Let the battle of the consoles continue. Michico Rimmer and Penny Fray explore what’s currently cool in the gaming market. (And just in case you’re wondering – we’ve already covered Wii U and PlayStation Vita in previous issues of Y.) Xbox Kinect Imagine a game console that didn’t need any controllers? Well stop supposing. The new Xbox Kinect responds to how you move. No more slouching on the couch, no more remotes and no more sore fingers - with Kinect, you can play, pause and rewind, all with the sound of your own voice. How cool is that? The Xbox Kinect was rated a 4.5 out of 5 on Amazon and was the winner of the Parents’ Choice Gold Award. From RO105 this hands-free entertainment console can be bought at Geekay Games.
Nintendo Wii Wheel The Wii Wheel gives you a more realistic experience in driving and racing games. It’s designed to increase accuracy and control with compatible games but in our view, it’s an enjoyable and easy way to liven up your Wii remote. Available online at http://store.nintendo.com
Nintendo 3DS The Nintendo 3DS was the first handheld console to allow gamers to play in 3D without needing to wear those geeky glasses. But what we love is the fact that the 3D effect can also be switched off so gamers can enjoy their games in 2D as well. With two widescreen display screens and two cameras that take superrealistic images, it’s easy to see why so many people rave about the creativity of this console. It’s available in a wide range of colours.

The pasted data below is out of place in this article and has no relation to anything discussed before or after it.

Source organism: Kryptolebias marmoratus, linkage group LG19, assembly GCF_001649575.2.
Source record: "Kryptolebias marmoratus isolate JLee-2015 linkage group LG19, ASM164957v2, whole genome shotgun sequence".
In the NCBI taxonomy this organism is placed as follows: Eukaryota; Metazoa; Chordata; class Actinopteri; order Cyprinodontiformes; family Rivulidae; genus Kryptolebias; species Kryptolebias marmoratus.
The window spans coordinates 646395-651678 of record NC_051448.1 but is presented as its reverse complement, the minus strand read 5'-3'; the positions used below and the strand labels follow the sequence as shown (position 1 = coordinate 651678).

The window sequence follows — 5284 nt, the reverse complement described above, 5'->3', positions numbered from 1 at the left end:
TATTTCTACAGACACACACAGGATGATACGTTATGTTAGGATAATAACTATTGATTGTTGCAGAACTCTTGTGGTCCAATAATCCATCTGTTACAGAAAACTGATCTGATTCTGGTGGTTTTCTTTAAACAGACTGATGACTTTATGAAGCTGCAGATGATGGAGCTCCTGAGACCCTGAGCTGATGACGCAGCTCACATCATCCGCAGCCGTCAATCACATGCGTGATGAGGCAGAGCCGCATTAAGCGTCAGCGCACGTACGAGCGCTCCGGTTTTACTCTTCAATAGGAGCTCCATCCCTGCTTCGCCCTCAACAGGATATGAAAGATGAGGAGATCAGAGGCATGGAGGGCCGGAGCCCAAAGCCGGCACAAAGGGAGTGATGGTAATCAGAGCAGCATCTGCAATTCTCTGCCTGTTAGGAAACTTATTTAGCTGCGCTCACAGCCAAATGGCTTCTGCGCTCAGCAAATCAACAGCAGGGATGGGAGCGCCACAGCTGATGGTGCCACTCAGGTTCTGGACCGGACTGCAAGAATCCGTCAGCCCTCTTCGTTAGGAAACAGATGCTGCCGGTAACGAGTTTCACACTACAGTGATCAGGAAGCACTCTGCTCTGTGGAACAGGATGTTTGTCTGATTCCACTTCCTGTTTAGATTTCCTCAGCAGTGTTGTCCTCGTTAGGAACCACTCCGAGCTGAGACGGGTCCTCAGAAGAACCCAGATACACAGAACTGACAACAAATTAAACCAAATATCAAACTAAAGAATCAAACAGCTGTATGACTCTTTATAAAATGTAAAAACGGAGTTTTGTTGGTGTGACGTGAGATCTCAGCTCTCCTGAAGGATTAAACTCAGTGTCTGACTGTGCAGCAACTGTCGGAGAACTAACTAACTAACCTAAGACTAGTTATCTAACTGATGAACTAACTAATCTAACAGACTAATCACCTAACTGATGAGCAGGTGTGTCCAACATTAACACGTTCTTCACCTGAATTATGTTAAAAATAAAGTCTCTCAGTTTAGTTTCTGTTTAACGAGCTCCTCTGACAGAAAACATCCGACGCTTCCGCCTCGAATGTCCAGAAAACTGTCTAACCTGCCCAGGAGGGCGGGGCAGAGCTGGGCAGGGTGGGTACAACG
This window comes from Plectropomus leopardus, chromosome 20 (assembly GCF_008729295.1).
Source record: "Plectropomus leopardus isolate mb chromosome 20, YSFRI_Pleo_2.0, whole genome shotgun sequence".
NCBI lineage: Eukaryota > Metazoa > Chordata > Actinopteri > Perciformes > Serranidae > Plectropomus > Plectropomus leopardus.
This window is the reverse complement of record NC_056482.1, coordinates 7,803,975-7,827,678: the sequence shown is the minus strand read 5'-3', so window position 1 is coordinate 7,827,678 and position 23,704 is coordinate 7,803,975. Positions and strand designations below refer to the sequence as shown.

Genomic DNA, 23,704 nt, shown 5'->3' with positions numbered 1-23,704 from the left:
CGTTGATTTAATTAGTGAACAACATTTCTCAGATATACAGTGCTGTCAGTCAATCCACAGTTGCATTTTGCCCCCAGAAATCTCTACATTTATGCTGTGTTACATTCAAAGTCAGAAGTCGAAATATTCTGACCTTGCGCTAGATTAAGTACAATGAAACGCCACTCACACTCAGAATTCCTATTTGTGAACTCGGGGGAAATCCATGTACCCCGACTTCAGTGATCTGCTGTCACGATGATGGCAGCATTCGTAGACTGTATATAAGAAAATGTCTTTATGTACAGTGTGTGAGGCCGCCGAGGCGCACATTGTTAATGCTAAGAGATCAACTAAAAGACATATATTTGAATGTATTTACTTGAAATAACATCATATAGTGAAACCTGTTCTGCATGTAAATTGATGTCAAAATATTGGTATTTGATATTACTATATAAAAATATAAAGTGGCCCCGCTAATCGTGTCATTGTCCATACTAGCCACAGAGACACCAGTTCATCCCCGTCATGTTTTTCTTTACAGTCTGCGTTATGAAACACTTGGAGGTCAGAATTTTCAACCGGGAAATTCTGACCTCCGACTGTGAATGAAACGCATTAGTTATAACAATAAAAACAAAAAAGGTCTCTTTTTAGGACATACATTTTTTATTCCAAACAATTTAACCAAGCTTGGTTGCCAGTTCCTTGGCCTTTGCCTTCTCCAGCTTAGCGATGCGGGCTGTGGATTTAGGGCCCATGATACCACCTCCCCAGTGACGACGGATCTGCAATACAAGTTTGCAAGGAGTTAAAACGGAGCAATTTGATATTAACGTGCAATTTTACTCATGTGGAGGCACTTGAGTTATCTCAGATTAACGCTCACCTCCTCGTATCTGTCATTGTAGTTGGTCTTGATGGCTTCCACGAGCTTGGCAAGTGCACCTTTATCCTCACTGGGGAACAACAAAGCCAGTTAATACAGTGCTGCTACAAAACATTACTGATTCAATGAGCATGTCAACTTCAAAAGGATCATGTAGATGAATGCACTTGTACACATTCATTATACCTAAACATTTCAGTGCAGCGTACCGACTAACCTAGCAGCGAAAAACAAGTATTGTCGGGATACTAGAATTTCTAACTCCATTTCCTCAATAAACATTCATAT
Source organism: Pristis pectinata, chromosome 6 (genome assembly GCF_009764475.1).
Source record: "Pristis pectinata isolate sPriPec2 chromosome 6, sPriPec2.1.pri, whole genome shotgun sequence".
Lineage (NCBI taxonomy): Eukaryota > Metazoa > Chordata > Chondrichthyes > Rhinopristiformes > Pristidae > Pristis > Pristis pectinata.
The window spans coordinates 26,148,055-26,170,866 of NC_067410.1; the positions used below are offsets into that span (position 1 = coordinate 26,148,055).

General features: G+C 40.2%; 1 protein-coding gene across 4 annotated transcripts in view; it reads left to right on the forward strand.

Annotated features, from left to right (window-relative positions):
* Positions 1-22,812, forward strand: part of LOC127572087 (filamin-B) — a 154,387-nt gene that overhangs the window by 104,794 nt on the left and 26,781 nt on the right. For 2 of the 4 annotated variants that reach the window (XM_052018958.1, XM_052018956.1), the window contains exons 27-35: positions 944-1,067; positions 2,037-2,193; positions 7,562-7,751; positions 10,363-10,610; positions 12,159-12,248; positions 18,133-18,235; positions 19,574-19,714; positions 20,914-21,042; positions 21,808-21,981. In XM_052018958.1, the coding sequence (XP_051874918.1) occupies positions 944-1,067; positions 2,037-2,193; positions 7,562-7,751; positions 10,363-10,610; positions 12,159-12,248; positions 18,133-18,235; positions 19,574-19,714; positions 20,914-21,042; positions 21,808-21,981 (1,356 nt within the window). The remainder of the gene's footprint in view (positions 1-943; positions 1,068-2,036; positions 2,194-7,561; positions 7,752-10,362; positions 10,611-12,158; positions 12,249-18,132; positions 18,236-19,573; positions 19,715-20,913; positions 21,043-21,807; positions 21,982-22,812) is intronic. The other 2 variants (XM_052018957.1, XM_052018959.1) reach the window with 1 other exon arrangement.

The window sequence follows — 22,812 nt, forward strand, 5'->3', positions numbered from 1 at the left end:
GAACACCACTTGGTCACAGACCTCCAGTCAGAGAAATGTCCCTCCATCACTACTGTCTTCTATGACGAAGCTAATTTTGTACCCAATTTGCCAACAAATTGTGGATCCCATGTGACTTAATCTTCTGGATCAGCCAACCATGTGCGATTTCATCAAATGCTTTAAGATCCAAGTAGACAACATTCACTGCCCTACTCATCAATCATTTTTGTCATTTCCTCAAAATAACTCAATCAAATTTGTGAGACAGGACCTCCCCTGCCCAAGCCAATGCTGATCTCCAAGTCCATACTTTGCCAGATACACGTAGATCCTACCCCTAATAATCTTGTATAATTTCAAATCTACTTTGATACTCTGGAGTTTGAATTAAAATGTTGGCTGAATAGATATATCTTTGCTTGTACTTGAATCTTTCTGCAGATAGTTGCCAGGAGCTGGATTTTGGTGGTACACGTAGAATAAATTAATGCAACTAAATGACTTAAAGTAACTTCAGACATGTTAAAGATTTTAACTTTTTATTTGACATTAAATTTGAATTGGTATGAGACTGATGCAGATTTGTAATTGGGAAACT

EDITOR’S CRYSTAL BALL Wow! If gaming technology continues to advance at this rapid rate, the future looks like something straight out of a sci-fi film. Predictions currently doing the rounds among gaming geeks include higher res graphics, 3D helmets, brain control, cloud computing and smartphones turning into consoles.
MAY 01 – 07 / ISSUE 268
JAN 16 – 22 / ISSUE 253
SEA SONGS Remember the days when a Walkman looked like a cassettecarrying brick? We’ve come a long way since then. Sony’s portable music device has just undergone a hi-tech makeover, making it smaller, smarter and sportier than ever before. The earpiece contains both player and battery. Waterproof, the Walkman Sports MP3 Player, plays for eight hours at depths of up to 6.5 feet – ideal for swimmers. Available from RO40. For more information, go to http://store.sony.com.
Jordan Tan / Shutterstock.com
F I N D O U T W H A T ’ S H I P & H A PP E N I N G I N G A D G E T S
APP OF THE WEEK
NEW! Amazon Kindle Fire HD 8.9 Adding fuel to the Kindle fire by way of an 8.9-inch tablet upgrade, Amazon is now almost matching the big boys for screen size choices and resolution. Amazon’s hefty media catalogue continues to be the main reasons to buy, with 23 million movies, TV shows, songs, apps, games, books and mags to plunder. Expect Custom Dolby audio and dual stereo speakers for crisp, rich sound. Ultra-fast web browsing and streaming with built-in dual-band, dual-antenna wi-fi.